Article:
Okay, okay, so we might be pushing the boundaries a little here with what can reasonably be termed “new”, considering that this hard-rocking Californian five-piece have been releasing music since, ahem, 1996, and have shared stages with everyone from AC/DC, Alice In Chains and Cheap Trick along the way. However, their signing to Mascot in 2014 ushered in a second wave for the band, and they’ve just come back with a new album which experiments with an entirely more mature new sound. So let’s look at this in terms of a rebirth, shall we?
Inspired, like many of their countrymen currently are, by the recent turn in US politics, new album Red Hands Black Deeds is darker, and more jittery, than anything the band have recorded before. “The tension in the record kind of speaks for itself,” says guitarist Josh Hamler. “There’s a dark anxiety, tension-filled feeling that reflects what’s going on in the world.”
We catch up with the band to find out more about them, the new album and what they’ve got lined up for next.
Can you introduce yourselves – where are you from, who does what and what are your roles in the band?
“Shaman’s Harvest is Nathan Hunt vocals and guitar, Josh Hamler on guitar, Matt Fisher on bass, Derrick Neckbone Ship on guitar and Adam Zemenek on the drums.”
How did you guys meet and start making music together?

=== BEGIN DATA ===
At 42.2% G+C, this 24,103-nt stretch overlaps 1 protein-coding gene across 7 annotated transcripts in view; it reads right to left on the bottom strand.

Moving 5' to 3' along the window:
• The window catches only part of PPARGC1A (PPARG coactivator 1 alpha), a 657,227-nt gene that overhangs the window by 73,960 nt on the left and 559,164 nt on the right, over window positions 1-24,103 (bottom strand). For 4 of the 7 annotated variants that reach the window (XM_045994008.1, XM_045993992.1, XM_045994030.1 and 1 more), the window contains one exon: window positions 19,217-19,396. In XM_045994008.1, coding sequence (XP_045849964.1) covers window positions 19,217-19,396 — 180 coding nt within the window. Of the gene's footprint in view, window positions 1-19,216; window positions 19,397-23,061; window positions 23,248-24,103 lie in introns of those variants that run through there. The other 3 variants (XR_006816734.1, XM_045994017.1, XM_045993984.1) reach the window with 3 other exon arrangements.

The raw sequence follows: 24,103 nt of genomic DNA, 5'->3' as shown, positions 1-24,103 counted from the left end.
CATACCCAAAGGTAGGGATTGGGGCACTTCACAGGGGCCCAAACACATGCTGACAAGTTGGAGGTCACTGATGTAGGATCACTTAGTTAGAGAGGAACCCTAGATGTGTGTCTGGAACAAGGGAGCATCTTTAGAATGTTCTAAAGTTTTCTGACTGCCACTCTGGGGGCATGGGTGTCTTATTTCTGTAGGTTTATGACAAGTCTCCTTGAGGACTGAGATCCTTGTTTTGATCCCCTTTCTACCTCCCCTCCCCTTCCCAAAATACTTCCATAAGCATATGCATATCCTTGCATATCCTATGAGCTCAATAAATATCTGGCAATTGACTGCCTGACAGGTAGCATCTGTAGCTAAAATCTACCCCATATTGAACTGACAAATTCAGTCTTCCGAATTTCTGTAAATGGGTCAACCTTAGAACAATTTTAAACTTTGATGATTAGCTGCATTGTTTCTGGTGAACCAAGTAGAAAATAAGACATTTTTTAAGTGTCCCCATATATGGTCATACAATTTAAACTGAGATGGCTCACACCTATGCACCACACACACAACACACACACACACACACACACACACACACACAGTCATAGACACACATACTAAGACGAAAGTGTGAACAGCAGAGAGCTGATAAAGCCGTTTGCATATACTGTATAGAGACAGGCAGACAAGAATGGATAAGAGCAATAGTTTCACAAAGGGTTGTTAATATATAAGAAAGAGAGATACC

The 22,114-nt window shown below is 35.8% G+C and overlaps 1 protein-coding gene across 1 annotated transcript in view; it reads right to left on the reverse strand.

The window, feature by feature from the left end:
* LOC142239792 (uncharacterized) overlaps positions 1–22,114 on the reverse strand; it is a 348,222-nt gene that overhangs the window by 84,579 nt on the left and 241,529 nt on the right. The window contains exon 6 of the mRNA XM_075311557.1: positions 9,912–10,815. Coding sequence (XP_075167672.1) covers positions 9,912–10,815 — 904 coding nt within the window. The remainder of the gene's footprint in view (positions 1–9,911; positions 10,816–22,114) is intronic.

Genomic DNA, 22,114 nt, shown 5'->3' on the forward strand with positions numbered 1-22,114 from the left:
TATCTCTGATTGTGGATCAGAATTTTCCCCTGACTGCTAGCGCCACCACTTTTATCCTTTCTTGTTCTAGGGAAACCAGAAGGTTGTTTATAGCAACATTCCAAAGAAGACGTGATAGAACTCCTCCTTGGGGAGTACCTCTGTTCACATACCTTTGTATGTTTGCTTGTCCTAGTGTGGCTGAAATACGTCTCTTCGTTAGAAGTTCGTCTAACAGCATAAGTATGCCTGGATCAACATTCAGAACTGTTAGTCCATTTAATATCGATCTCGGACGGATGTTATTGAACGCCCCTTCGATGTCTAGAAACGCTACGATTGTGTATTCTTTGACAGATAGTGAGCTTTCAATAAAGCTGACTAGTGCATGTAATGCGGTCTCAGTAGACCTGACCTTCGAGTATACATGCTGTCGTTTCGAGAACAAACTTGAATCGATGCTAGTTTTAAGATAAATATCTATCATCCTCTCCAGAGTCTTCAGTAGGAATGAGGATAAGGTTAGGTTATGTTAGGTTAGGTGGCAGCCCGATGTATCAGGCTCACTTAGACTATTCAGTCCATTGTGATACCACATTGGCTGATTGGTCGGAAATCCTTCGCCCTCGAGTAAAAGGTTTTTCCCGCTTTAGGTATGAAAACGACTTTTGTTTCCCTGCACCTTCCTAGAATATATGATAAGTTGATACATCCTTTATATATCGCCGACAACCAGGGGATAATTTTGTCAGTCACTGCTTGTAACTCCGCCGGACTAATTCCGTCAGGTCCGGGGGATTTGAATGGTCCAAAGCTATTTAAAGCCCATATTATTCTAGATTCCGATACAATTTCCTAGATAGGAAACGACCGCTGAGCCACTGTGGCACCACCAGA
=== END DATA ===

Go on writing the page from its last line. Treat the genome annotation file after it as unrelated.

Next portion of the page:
“We met at a party I threw on a weekend my parents were away. Was down in the basement playing guitar and Matt and our original drummer Ryan Turnbull came in and picked up my brother’s bass and a bucket, and we started fiddlin’ around. We were terrible, and none of us knew each other or particularly liked each other, but it was the first time any of us played cohesively with someone else. Caught the bug right then and there. A few weeks later we met Josh who bought a guitar a month before (so he knew as much as we did about playing), and we were off.”
What were your key influences/inspirations in getting the band together?
“This was the days of Seattle grunge, so that had a big part in it. But the blues was something we gravitated towards immediately and we learned early on we could make a few bucks and free pizza playing the four hour blues and classic rock sets at the local biker bar and blues joint.”
What’s the story behind the name of the band?
“Music feels like the last mystical thing. Whether you’re making it or listening to it, it controls your emotion. It’s one of those intangible things that shouldn’t ever be recreated with tech and it whispers to us that we are in fact primal. We wanted something that summed up that feeling in a few words. Seemed appropriate.”
You’ve toured with an impressive list of artists already. How did it feel to share stages with legends like AC/DC and Alice In Chains?
“It always goes by so fast. But every time we play with one of those legends it re-shapes how we see the bigger picture. We learn a bit of something and we come away somehow more than when we went in.”
What makes you special/different to other bands out there?